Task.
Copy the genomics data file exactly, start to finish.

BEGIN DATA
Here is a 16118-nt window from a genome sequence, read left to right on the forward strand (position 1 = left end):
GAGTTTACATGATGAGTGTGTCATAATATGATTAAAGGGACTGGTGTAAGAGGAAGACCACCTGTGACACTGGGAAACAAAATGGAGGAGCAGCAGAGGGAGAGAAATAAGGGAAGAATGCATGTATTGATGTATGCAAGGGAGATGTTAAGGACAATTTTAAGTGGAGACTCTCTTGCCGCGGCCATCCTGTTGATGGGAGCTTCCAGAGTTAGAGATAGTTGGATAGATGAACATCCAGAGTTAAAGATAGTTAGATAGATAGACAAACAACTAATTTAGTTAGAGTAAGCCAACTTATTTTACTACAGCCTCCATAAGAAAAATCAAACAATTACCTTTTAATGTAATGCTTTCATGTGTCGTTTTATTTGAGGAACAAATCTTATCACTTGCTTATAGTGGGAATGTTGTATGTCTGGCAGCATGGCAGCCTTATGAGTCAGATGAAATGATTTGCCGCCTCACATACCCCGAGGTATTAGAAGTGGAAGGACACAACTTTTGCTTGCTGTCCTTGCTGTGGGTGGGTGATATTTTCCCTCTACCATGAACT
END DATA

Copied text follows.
Here is a 16118-nt window from a genome sequence, read left to right on the forward strand (position 1 = left end):
GAGTTTACATGATGAGTGTGTCATAATATGATTAAAGGGACTGGTGTAAGAGGAAGACCACCTGTGACACTGGGAAACAAAATGGAGGAGCAGCAGAGGGAGAGAAATAAGGGAAGAATGCATGTATTGATGTATGCAAGGGAGATGTTAAGGACAATTTTAAGTGGAGACTCTCTTGCCGCGGCCATCCTGTTGATGGGAGCTTCCAGAGTTAGAGATAGTTGGATAGATGAACATCCAGAGTTAAAGATAGTTAGATAGATAGACAAACAACTAATTTAGTTAGAGTAAGCCAACTTATTTTACTACAGCCTCCATAAGAAAAATCAAACAATTACCTTTTAATGTAATGCTTTCATGTGTCGTTTTATTTGAGGAACAAATCTTATCACTTGCTTATAGTGGGAATGTTGTATGTCTGGCAGCATGGCAGCCTTATGAGTCAGATGAAATGATTTGCCGCCTCACATACCCCGAGGTATTAGAAGTGGAAGGACACAACTTTTGCTTGCTGTCCTTGCTGTGGGTGGGTGATATTTTCCCTCTACCATGAACT